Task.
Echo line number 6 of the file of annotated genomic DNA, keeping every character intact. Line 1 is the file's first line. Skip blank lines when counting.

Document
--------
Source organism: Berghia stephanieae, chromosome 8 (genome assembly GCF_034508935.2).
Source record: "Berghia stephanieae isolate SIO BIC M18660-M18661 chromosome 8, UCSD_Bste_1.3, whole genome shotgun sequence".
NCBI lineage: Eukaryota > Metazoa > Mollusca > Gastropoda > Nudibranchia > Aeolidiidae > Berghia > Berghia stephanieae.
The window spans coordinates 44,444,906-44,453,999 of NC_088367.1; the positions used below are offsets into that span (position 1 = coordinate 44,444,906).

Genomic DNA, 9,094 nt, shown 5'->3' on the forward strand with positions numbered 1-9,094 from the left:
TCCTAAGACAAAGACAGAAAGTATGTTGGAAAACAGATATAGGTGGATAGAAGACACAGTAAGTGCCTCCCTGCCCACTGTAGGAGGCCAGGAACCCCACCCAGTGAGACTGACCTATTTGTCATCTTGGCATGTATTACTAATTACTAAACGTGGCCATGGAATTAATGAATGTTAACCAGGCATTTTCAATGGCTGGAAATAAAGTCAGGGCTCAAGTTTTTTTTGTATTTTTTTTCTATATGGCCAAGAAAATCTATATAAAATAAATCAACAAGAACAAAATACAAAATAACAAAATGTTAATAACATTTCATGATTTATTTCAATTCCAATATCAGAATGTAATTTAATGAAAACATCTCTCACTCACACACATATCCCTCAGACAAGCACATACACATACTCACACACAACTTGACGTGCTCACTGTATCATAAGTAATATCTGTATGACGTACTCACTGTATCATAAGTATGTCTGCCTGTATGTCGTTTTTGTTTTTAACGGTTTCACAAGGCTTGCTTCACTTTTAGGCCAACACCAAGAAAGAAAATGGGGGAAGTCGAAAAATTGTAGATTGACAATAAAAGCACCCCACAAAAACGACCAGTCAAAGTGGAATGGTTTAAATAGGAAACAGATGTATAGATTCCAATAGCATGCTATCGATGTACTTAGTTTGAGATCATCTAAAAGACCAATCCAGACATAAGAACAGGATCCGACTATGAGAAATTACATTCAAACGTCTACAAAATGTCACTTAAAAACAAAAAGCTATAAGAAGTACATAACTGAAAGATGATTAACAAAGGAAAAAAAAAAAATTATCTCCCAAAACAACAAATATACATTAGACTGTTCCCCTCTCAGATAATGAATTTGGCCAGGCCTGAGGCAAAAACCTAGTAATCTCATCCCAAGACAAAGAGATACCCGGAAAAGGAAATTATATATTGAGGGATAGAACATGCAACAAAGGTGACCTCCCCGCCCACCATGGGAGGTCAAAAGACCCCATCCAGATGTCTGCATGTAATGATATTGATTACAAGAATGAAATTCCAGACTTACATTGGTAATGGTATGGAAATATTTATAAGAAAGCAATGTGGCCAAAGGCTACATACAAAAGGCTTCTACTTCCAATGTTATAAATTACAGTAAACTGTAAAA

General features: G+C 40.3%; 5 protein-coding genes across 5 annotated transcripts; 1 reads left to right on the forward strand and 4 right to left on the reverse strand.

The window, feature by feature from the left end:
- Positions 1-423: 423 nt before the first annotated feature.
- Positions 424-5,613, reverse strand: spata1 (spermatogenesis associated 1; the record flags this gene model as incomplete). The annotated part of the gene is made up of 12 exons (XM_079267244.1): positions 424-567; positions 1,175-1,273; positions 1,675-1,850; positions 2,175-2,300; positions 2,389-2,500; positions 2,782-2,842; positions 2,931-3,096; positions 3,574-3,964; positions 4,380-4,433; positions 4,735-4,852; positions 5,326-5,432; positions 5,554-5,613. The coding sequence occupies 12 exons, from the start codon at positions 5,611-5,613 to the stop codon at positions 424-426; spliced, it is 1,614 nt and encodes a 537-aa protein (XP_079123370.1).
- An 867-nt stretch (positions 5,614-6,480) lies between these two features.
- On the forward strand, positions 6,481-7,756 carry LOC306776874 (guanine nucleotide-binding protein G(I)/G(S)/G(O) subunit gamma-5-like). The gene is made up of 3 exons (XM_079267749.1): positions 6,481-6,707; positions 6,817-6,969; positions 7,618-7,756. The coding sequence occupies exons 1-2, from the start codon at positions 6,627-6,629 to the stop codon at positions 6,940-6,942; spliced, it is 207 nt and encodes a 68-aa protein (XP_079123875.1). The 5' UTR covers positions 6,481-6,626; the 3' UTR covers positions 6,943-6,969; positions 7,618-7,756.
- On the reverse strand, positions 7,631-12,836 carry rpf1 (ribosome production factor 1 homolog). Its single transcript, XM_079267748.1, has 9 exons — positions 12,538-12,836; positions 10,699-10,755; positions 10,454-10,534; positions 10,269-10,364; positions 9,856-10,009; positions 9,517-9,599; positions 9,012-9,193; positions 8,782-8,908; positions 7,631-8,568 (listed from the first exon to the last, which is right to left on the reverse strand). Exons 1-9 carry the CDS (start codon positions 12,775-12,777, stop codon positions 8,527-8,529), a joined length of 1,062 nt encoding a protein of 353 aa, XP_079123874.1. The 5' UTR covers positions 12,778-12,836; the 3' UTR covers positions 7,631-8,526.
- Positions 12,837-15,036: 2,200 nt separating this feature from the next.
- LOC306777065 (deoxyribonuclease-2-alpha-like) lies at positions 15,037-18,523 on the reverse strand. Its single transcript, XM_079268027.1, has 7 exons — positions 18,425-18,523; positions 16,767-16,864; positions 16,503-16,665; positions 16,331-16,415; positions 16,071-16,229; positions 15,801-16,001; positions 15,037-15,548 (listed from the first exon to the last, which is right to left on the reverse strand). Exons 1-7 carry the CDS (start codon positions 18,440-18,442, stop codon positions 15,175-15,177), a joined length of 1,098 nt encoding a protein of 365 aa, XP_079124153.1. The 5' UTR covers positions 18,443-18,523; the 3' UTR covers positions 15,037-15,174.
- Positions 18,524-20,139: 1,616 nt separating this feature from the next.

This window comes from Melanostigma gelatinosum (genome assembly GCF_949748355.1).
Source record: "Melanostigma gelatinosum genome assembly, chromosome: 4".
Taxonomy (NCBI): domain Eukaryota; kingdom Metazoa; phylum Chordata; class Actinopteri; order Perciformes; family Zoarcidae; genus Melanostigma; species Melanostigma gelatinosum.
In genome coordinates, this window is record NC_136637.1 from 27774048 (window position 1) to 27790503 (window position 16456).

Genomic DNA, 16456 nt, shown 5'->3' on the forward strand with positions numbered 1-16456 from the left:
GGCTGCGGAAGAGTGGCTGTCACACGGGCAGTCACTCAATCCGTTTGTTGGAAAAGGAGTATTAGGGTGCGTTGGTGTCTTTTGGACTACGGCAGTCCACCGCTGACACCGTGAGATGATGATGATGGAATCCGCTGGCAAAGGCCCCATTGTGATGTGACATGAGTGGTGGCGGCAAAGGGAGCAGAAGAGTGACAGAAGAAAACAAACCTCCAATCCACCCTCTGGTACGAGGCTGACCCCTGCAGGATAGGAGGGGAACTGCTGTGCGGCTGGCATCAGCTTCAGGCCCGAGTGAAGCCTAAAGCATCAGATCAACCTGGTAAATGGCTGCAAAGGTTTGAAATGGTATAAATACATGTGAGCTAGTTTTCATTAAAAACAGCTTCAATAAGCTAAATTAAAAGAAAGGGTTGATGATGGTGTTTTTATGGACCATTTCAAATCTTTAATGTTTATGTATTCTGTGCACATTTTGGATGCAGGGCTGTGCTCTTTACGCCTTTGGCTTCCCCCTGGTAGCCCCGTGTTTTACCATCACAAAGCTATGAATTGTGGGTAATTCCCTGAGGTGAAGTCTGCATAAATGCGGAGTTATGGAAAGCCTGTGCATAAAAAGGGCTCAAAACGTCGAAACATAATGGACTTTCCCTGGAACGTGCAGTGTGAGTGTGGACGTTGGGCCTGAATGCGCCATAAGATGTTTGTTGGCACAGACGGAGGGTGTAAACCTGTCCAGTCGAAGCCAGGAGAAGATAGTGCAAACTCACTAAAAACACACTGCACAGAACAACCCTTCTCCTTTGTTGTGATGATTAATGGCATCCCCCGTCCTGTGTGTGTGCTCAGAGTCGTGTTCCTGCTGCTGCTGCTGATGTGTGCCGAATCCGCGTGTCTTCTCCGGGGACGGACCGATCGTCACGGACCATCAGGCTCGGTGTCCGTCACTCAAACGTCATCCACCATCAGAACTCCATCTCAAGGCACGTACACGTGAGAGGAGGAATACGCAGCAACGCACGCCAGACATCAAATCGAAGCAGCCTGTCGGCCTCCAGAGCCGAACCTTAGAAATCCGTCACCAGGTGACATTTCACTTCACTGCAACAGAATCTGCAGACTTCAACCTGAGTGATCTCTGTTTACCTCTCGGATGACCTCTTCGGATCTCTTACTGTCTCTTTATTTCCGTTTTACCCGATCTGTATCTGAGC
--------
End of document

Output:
TCCTAAGACAAAGACAGAAAGTATGTTGGAAAACAGATATAGGTGGATAGAAGACACAGTAAGTGCCTCCCTGCCCACTGTAGGAGGCCAGGAACCCCACCCAGTGAGACTGACCTATTTGTCATCTTGGCATGTATTACTAATTACTAAACGTGGCCATGGAATTAATGAATGTTAACCAGGCATTTTCAATGGCTGGAAATAAAGTCAGGGCTCAAGTTTTTTTTGTATTTTTTTTCTATATGGCCAAGAAAATCTATATAAAATAAATCAACAAGAACAAAATACAAAATAACAAAATGTTAATAACATTTCATGATTTATTTCAATTCCAATATCAGAATGTAATTTAATGAAAACATCTCTCACTCACACACATATCCCTCAGACAAGCACATACACATACTCACACACAACTTGACGTGCTCACTGTATCATAAGTAATATCTGTATGACGTACTCACTGTATCATAAGTATGTCTGCCTGTATGTCGTTTTTGTTTTTAACGGTTTCACAAGGCTTGCTTCACTTTTAGGCCAACACCAAGAAAGAAAATGGGGGAAGTCGAAAAATTGTAGATTGACAATAAAAGCACCCCACAAAAACGACCAGTCAAAGTGGAATGGTTTAAATAGGAAACAGATGTATAGATTCCAATAGCATGCTATCGATGTACTTAGTTTGAGATCATCTAAAAGACCAATCCAGACATAAGAACAGGATCCGACTATGAGAAATTACATTCAAACGTCTACAAAATGTCACTTAAAAACAAAAAGCTATAAGAAGTACATAACTGAAAGATGATTAACAAAGGAAAAAAAAAAAATTATCTCCCAAAACAACAAATATACATTAGACTGTTCCCCTCTCAGATAATGAATTTGGCCAGGCCTGAGGCAAAAACCTAGTAATCTCATCCCAAGACAAAGAGATACCCGGAAAAGGAAATTATATATTGAGGGATAGAACATGCAACAAAGGTGACCTCCCCGCCCACCATGGGAGGTCAAAAGACCCCATCCAGATGTCTGCATGTAATGATATTGATTACAAGAATGAAATTCCAGACTTACATTGGTAATGGTATGGAAATATTTATAAGAAAGCAATGTGGCCAAAGGCTACATACAAAAGGCTTCTACTTCCAATGTTATAAATTACAGTAAACTGTAAAA